Wednesday, June 10, 2009

Plucking Babies

Preventing Hens From Using Baby Down Feathers to Make Their Second Nest

Sunday I received this e-mail, "The baby canaries started coming out of the nest on Saturday the 6th. Mom has promptly tried to take over the nest and lay again. Her and Dad have been feeding the babies and taking great care of them. Today, Mom started plucking the down feathers from the babies to make new nesting material in the old nest. All the old nesting material is gone from the nest. I wasn't sure what to do so I took out the nest to try and discourage her from making a nest and thus picking the feathers off the babies. The babies aren't weaned yet and I don't know what to do. She hasn't completely stopped the plucking. Should I put the old nest back in for the babies (they were still using it at night) and give Mom a new nest with new nesting material? Will she continue to feed the babies if she is laying again?"

Several people lately have ask me about hens who pluck their babies. Seems like it is fairly common in many breeders aviary but when I went to try and find a chick who had been plucked to photograph for this blog, there was not a single one in all of the couple hundred babies I have raised this year! Even Margaret, who I gave four roller hens and three cocks, commented on how her new roller hens were picking their babies. So it must not be genetic, these are my stock.

So what about my methods prevents plucking? Several things are likely responsible. First, I feed high protein and lots of egg until the chicks are banded or nearly banded. After banding, I continue egg food but do not reintroduce quartered hard boiled egg until the first chick leaves the nest which is around 18 days. My egg food contains hard boiled egg but only six eggs in the enormous Tupperware bowl. It is about 60% cous cous with quinoa and it has extra soy protein.

Second and perhaps most importantly, I put a second nest in the cage around the 14 th day. This is when the hen normally is thinking about her next clutch and when she is again receptive to mating with the cock. Usually she prefers to nest in her old nest, so I move the chicks to a new clean nest.

If I have enough nest, I might put a third nest in the cage if she has three or more chicks, to give them more room. I make sure the chicks nest have a normal amount of nesting material in their nests and the hen's new nest, which will be placed in the same position as her old nest, is loosely crammed full with a generous handful of nesting material. I cram nesting material the same way in her first nest because I found that when the hen gathers and carries nesting to build her nests, there is considerable more waste.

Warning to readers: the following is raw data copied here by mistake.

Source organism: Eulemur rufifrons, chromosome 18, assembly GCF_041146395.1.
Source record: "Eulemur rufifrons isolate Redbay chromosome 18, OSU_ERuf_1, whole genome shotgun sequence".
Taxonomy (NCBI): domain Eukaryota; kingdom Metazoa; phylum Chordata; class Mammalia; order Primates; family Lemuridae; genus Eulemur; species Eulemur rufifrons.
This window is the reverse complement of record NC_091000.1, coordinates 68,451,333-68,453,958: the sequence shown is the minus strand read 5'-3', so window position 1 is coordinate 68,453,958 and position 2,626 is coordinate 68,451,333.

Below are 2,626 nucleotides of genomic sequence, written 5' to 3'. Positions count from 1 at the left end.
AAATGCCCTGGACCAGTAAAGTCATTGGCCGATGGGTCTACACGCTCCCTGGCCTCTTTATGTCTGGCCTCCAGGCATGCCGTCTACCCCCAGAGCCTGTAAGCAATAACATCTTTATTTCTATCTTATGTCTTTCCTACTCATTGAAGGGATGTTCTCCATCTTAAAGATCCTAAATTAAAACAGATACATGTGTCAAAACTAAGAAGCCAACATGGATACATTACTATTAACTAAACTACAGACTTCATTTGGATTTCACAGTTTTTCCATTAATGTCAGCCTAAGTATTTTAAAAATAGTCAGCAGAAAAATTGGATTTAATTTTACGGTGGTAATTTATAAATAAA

Instead of the hen searching for nesting material and choosing chick down, she immediately starts to tidy up this messy full nest that Big Bird left for her!! I imagine she has a few choice words about Big Bird and how she makes such a messy nest that she must reconstruct it to even make it usable!

Lastly, in answer to your question, even nest building or laying eggs will not interfere with the hen feeding her chicks , although she expects the cock to do more of the feeding for her!



Anonymous said...

Howzit Linda and everyone in the BLOG,

In SA this feather plucking is also common especially among new colour canaries. Very seldomly have I had it with my Borders. I agree that some of the best ways to prevent it is the early introduction of the new nest and also ensuring that the hen has plenty of nesting material to work with. I like the idea of stuffing the new nest so that it distracts the hen from looking for more nesting material. I have also heard that using cotton wool helps to reduce the hens desire to line the nest with the soft down feathers! The method is to break off pieces of cotton wool and process it so that it becomes finer in texture and light. The hens seem to like the soft lining for the eggs/ new born chicks.It is for this reason that I prepare my hessian a little differently now, I cut into pieces and then soak in pool chlorine for a day or two. This makes it softer. Then to improve it further I soak in some fabric softner. When I offer it, it comes out nice and comfy!
I agree that many times the amount of available protein in the diet can increase the hens desire to pluck, but I have found this especially true during the moult, and only when I did not feed enough animal protein. The birds would pluck each other and then almost try to get the animal protein from the plucked feather! Now that I feed lots of protein, I have not had this happen in the my last two moults!
For the writer, if possible, I would move the birds to a double breeder and separate the parents from them with a wire divider, so that the hen will continue to feed the chicks through the holes, but will not be able to get to them to pluck them. If they are badly plucked and only after they are weaned, I would put them in a hospital cage and provide some heat so that they dont get a chill whilst they grow their new feathers.


Anonymous said...

my canary babies have just fledged. but they have very little feathering apart on thier wings, and i am worried the mum is plucking them?